This is our opportunity. This is our call. We present ourselves to God, just as we are, confident in the promise of starting over. Ash Wednesday, and all of Lent are an opportunity. An opportunity to put all our attention toward the Gospel call to love as Christ loves. Ash Wednesday and Lent are an opportunity to examine ourselves and find where we miss the mark of that love. Ash Wednesday particularly is an opportunity to come to our senses, to be reminded of who and whose we are, to start over, to loosen our heart’s grip on the things that separate us from the love of God and our sisters and brothers. Ash Wednesday is an opportunity to do that which is described in our gospel reading, to give alms, to pray, and to fast.

Today we are marked again with the cross of Christ. We were marked as Christ’s own forever with oil at baptism; today that same cross is traced with ashes. These ashes remind us of who we are, and whose we are. These ashes remind us that we came from dust and to dust we will return. These ashes remind us that God is God, and we are not. These ashes remind us that we are chosen and marked by God’s love, delight of God’s life, and that God is right here in our midst to show us the way of forgiveness.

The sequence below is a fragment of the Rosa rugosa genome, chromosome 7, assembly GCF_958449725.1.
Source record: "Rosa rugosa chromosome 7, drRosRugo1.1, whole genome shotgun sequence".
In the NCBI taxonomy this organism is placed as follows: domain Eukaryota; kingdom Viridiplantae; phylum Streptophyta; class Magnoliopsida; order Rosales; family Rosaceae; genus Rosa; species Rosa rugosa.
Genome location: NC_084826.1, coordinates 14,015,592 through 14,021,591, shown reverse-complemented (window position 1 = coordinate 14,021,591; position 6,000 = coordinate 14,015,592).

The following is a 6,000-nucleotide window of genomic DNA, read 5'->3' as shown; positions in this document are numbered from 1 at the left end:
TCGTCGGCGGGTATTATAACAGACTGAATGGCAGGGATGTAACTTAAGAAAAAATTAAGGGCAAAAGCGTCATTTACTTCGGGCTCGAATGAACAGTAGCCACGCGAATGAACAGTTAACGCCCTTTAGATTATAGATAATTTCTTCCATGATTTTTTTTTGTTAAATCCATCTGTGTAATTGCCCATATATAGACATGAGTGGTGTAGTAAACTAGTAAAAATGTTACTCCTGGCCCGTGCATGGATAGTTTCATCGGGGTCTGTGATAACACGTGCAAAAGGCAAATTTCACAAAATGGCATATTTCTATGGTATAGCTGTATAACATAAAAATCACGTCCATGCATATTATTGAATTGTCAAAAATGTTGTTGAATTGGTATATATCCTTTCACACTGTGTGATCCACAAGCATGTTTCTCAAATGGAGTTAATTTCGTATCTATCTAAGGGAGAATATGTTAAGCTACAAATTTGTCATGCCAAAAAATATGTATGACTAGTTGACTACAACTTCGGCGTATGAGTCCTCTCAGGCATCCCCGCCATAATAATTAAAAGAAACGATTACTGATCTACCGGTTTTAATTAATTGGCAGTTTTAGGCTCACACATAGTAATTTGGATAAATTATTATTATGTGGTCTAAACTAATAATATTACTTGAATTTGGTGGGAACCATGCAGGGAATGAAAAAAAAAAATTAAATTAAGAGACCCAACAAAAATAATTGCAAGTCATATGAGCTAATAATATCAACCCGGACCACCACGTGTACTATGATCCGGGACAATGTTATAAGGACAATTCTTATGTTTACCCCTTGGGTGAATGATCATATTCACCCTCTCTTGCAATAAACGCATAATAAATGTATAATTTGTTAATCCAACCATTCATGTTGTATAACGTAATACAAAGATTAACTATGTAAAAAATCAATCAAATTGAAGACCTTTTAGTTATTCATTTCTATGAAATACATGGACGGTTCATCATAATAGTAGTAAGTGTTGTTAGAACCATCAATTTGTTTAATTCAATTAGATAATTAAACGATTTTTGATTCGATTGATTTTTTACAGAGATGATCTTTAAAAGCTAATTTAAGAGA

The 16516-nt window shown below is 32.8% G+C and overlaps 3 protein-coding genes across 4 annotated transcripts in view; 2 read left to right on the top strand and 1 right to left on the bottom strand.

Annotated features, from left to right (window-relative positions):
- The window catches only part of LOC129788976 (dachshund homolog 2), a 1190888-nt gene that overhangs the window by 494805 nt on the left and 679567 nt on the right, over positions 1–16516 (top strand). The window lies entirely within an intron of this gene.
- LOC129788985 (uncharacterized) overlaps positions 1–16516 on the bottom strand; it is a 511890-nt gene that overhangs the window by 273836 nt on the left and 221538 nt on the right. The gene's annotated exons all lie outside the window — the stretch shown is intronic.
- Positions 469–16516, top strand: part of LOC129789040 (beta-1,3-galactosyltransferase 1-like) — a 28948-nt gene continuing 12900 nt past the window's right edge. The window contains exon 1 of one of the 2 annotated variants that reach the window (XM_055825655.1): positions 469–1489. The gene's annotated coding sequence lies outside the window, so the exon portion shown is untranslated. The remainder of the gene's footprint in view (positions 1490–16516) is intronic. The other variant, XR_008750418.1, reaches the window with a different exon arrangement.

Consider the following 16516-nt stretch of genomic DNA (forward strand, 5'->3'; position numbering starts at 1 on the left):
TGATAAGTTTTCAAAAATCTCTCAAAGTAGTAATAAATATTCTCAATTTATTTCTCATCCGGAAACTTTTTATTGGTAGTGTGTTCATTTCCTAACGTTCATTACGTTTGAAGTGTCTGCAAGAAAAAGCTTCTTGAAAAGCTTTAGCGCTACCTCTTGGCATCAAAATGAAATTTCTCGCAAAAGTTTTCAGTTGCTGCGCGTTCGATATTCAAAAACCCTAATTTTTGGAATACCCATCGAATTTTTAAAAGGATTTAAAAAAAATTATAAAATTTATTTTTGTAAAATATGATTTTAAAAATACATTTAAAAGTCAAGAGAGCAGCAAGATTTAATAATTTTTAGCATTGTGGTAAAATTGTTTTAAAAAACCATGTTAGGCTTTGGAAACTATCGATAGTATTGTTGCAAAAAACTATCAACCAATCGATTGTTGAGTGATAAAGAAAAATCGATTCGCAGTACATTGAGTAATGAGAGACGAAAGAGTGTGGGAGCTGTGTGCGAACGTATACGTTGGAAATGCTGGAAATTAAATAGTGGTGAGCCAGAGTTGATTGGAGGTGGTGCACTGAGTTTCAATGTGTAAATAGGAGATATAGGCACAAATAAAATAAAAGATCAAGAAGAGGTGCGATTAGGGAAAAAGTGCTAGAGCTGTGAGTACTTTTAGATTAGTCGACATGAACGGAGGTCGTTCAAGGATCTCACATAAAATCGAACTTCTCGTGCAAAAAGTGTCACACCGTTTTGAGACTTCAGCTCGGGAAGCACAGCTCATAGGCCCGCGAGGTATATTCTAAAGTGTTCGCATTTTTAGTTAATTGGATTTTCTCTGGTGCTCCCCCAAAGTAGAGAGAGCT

The ashes of this day mark us as human, and offer us another chance at forgiveness. I think we sometimes dwell too much on our own need for forgiveness, and forget about our need to forgive. Today I invite you to remember your need to forgive. God loves us with an abundant love, love that seeks nothing, love that does not exclude. The Greeks had a word for the forgiving kind of love, agape; it means a profound concern for the welfare of another without any desire to control that other or to be thanked by that other. This isn’t an easy love. If we can follow it, it will mean that we will never exclude. Not the old, the ill, the dying. Not the people who have hurt us, or who have done us wrong. Or the people to whom we have done wrong.

Jesus set the standard for forgiveness. What does Jesus' teaching on forgiveness require of us, and how can we begin to practice this kind of love and forgiveness toward others? How have you felt, for at least a fragment of a second, the forgiveness of God?

What you will write today has to do with this kind of forgiveness. When you approach forgiveness with this kind of love in mind, you are able to lay your burden down. Your burden of perfection, your burden of hurt, your burden sadness, your burden of resentment, whatever it is. And you are able to begin to be healed. When you are able to forgive, you begin to be healed.